The Companion Advisor:
Taxes & Estates|
Can your kids afford to inherit the family cottage?
Your cottage has been a source of enjoyment for you
and your family for years and one day you'd like it to belong to your
children. And, since you bought it, its value has gone higher and higher.
But, while it's nice to see your investment increase in value, can your
kids afford to inherit the family cottage?
It's an important question and not a thought that people often consider
when they "selflessly" leave property for others.
For example, assume you purchased a cottage in Muskoka in 1976 for $50,000.
In today's market, it is now valued at $500,000. You also own a home in
the city that you purchased for $150,000 in 1980, which is now worth about
If you transfer the cottage to your children now, you are deemed to have
disposed of the property at its current fair market value of $500,000,
resulting in an immediate capital gain. However, in determining the gain,
make sure you have properly calculated the cost of the property for tax
purposes. It may be higher than you think! The cost will be increased
by any capital improvements you have made to the cottage over the years.
It may also be higher as a result of electing to use up your $100,000
capital gains deduction back in 1994.
Principal residence designation
This may not be as bad as it sounds, since all or part of the gain can
be sheltered by the principal residence exemption. If you and your spouse
own two residences, a home in the city and a cottage, only one of the
properties can be designated as your family's principal residence each
year. Before 1982, each spouse could designate a separate property as
a principal residence for a particular year, provided the property was
not jointly owned.
The amount of taxable gain is based upon a formula that examines the
number of years you owned the property, and the number of years it has
been designated as your principal residence. In the above example, you
may decide to designate the cottage property as your principal residence
for the majority of years you owned it. In making this designation, you
will have to consider the relative appreciation of each property and the
expected timing of any sale or transfer.
Based on the above, if you own a cottage property and sell your home
in the city, you should not automatically assume that the gain on the
city home is free of tax. Careful consideration will have to be given
as to which property should be designated as your principal residence
for each year.
Based on your objectives, there are several different tax and estate
planning strategies you can use to avoid or minimize the tax hit when
you sell or transfer the family cottage. The key strategies are to make
optimum use of the principal residence exemption and to shift any future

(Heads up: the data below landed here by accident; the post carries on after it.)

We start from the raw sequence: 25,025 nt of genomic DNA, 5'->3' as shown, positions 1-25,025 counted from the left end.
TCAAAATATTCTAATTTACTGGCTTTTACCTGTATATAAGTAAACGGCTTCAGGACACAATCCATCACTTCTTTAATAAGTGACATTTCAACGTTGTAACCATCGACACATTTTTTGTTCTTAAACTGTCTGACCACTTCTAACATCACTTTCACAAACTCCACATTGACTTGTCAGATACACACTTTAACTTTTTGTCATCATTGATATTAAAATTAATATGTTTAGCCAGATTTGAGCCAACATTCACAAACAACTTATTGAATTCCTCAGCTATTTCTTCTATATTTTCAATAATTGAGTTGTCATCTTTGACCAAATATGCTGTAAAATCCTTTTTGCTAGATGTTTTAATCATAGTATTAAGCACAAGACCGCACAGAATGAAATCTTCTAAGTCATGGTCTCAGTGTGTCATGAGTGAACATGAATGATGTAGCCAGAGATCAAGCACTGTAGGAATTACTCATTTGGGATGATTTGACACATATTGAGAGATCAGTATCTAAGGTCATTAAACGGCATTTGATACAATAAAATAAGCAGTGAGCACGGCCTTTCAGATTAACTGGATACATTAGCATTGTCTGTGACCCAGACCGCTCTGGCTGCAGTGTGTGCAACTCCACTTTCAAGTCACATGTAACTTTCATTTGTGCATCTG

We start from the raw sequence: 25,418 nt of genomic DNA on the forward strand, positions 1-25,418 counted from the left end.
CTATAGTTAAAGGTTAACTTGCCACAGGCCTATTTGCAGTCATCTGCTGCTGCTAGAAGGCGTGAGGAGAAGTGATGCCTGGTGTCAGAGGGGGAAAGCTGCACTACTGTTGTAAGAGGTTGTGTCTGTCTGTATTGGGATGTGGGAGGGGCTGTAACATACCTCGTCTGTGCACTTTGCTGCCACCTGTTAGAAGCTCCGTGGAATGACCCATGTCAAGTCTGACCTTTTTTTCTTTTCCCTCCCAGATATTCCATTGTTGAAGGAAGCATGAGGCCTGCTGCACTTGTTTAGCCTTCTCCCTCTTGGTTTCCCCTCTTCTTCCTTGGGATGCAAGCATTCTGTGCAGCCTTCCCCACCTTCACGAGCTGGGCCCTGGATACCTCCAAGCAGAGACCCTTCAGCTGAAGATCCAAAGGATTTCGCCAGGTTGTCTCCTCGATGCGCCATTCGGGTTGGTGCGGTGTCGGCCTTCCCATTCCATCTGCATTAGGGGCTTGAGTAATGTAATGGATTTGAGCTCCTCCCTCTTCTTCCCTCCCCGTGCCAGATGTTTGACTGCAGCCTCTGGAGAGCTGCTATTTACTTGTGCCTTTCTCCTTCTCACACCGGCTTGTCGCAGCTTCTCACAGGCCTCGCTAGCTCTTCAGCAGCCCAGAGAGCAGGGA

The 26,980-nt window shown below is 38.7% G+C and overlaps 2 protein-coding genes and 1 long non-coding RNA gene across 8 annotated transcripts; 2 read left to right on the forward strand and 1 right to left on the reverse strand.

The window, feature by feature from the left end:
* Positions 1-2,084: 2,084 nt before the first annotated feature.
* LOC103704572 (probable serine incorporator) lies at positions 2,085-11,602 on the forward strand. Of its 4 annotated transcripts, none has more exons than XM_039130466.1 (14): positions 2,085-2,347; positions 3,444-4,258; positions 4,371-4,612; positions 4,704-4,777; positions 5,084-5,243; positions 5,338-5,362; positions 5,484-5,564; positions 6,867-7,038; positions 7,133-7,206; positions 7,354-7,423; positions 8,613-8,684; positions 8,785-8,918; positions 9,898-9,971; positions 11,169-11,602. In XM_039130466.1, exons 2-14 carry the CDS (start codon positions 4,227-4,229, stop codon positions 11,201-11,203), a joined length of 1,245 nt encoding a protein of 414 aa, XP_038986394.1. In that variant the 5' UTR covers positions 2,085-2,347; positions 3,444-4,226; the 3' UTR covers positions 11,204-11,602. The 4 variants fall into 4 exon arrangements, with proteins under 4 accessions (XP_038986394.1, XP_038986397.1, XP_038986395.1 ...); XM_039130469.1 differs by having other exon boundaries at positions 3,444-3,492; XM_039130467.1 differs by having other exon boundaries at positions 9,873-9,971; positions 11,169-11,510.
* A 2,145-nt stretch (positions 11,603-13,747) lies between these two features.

growth in the value of the property to other family members. One of the
advantages of transferring the cottage to your children now is that your
tax liability is based on the cottage's current value. If you expect it
to appreciate significantly in value, a transfer now may be worth considering.
One of the disadvantages is that the capital gains tax must also be paid
now, rather than at some point in the future. The one exception is where
you choose to use your principal residence exemption to shelter the gain
You may also be reluctant to transfer the direct ownership of the cottage
to your children. You may not want to lose the legal control over the
property, as well as the legal right to use it. If this is the case, consider
using a family trust to hold the vacation property. There is still a deemed
disposition at fair market value when the property is transferred to the
trust, so all of the above principal residence issues still need to be
Transfer now versus on death?
Rather than transferring the property now, you may intend to let your
children inherit the property after the death of both you and your spouse.
In this situation, the capital gain will be based on the fair market value
of the property at that time. This will leave your children with a tax
bill that will have to be paid with cash which may be difficult without
selling the property or other assets. One possible solution is to purchase
a "joint-and-last-to-die insurance policy" equal to the amount
of capital gains tax that is likely to result. It can also be arranged
to have your children pay for the premiums on a shared basis, since they
will ultimately become the main beneficiaries.
Estate planning issues become more difficult where your intention is
to only have some, or just one of your children, inherit the family cottage.
Dealing equitably with all of your children based on unknown future values
can be a daunting task. No parent wants the family cottage to become a
future source of conflict. A family discussion to determine the best outcome
may help prevent problems further down the road.
One of the most important financial decisions facing cottage owners today
is the potential tax if the cottage is transferred to other family members.
Regardless of when this occurs, this liability will arise. Obviously,
there is no clear-cut answer regarding the best course of action to take.
In all cases, it's recommended you seek professional tax and legal counsel
to get advice tailored to your individual situation.
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, Fiscal Agents Money Management Newsletter
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